Marketing for Libraries Logo

Information Architecture Section: Overview

Beginners to Information Architecture can be confused by the very wide spectrum of definitions, options and alternatives. This is an emerging area of information science, so the terms continue to evolve as technology becomes available.

Information architecture (IA) brings content and technical elements of web development together. IA is the art and science of identifying, organizing, and managing information for a particular need. Think of information architecture as a process that ends with a well-designed website or other informational product. Most information architectures following four general steps: research, strategy, design, and implementation.

Information architects play a number of roles. According to Wurman (1996), they identify and organize the patterns in data to make the complex more managable. They also create a structure that allows people to make effective use of information.

For an interesting diagram and information on information architecture, go to the Information Architecture Resources page.

Read the following sections from Web Style Guide: (1) Information Architecture, (2) Organizing Your Information, (3) Information Architecture: Site Structure, (4) Presenting Information Architecture, (5) Site Structure, (6) Site File Structure, (7) Page Structure and Site Design, and (8) Page Templates.

Definition of Information Architecture

The world can be seen as only connections, nothing else? A piece of information is really only defined by what it's related to, and how it's related. There really is little else to meaning. The structure is everything. - Tim Berners-Lee in Weaving the Web

Involving both art and science, information architecture is the process of identifying, organizing, and managing information for a particular need. This process ends with a well-designed website or other informational product. Some people view information architecture as a cycle focusing on the continuous evaluation, maintenance, and evolution of a website or other informational product. Viewed as a process, information architecture is often seen as containing four steps: investigation, analysis, design, and implementation.

Like architects of a house, information architects must be aware of their client's needs. Some people prefer small simple homes, while others wish huge trophy homes. In the same way, some website projects are small and focused, while others are large and complex.

Information Architecture Defined

Rosenfeld and Morville (1998) formally define IA in the following way:

  1. The combination of organization, labeling, and navigation schemes within and information system.
  2. The structural design of an information space to facilitate task completion and intuitive access to content.
  3. The art and science of structuring and classifying web sites and intranets to help people find and manage information.
  4. An emerging discipline and community of practice focused on bringing principles of design and architecture to the digital landscape.

Let's examine some of the basic concepts of information architecture indepth. Creating an effective website is a balancing act of judging the type of information, connections, usability, and discipline that best meets the needs of users.


From very specific facts and figures to highly structured databases, information architecture is concerned with all shapes, types, and kinds of information. Audio, video, images, and text are just a few of the forms of digital information that can be considered in information architecture for the web.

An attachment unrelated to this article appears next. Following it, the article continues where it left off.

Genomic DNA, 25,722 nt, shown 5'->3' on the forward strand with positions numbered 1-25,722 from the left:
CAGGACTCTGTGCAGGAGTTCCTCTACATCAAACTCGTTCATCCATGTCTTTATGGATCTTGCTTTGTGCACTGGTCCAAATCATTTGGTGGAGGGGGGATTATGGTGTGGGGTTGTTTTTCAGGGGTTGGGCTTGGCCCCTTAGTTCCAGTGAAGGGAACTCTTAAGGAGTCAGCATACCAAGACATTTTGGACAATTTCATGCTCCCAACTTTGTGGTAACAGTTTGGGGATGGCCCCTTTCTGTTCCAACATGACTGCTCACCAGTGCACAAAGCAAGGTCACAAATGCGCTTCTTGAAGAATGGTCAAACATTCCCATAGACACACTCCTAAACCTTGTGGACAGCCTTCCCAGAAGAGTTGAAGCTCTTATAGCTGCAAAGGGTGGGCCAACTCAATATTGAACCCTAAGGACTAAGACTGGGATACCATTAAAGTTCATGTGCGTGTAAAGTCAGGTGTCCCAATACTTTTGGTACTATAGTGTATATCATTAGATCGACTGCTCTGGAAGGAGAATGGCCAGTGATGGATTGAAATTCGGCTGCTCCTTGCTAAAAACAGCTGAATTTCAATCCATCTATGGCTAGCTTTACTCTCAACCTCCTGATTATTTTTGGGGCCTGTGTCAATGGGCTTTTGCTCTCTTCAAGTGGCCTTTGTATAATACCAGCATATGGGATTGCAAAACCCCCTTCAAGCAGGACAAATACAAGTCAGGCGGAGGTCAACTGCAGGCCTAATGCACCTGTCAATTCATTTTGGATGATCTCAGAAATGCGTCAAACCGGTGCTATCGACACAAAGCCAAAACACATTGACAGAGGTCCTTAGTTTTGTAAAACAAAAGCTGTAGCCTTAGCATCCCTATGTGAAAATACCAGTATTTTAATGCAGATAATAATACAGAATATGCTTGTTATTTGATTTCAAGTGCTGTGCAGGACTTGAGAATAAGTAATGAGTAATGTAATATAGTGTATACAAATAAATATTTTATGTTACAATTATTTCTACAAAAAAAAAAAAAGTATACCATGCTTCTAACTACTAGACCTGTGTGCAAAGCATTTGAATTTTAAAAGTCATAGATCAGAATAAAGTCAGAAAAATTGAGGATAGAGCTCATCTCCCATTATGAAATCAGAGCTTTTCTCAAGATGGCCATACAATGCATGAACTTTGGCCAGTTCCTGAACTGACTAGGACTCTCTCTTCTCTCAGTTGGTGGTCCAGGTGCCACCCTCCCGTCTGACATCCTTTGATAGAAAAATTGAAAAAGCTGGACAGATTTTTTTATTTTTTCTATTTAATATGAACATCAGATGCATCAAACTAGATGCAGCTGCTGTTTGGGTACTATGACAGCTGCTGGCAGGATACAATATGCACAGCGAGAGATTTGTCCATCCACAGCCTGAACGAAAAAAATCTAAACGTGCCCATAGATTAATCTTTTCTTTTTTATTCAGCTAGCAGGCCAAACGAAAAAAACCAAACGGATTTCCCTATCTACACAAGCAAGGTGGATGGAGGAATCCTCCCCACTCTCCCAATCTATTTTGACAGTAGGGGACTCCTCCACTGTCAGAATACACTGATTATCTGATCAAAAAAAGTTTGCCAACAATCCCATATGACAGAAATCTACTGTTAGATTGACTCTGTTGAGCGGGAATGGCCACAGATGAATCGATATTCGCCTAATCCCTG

Information architecture is concerned with how information is organized, structured, labeled, and presented for maximum access. It looks at the levels of "granularity" or relative sizes of information chunks. For example, a single issue of an electronic journal issue would be a large chunk, while an article, paragraph, or sentence would be a smaller piece of information. In the same way, a virtual museum would have many exhibits and each exhibit would have individual elements such as text, audio and/or photos. When bits of information are too small they are easily lost, however large pieces of information are sometimes difficult to digest. Information architects seek ways to group bits of information into meaningful clusters and categories. Then, create the optimal navigation to travel among this information. They help users make the information connections they need.


Information architects must balance the complexity of informational content with the needs of users for easy information access. The key is "findability". Can end users easily locate the information they need? The goals of the organization must be addressed while providing efficient, effective, and appealing resources.


Information architecture stresses both the art and science of creating usable information environments. Designers must carefully engineer their websites for efficiency and effectiveness in terms of operation. At the same time, they must consider the appeal and aesthetics of the website if they wish people to return to the website.

Some people like to pigeon-hole information architecture into a single category such as graphic design, software development, or usability engineering. Information architecture isn't a single discipline, it's a combination of many areas including psychology, computer science, art, and language. In some cases a dozen different professional may work on various aspects of a project. For example, some professionals focus primarily on examining and addressing the behaviors of users. They examine specific tasks and processes, then develop computer-user interfaces that are user-friendly. Other professional deal with the management of content focusing on how information is organized and accessed.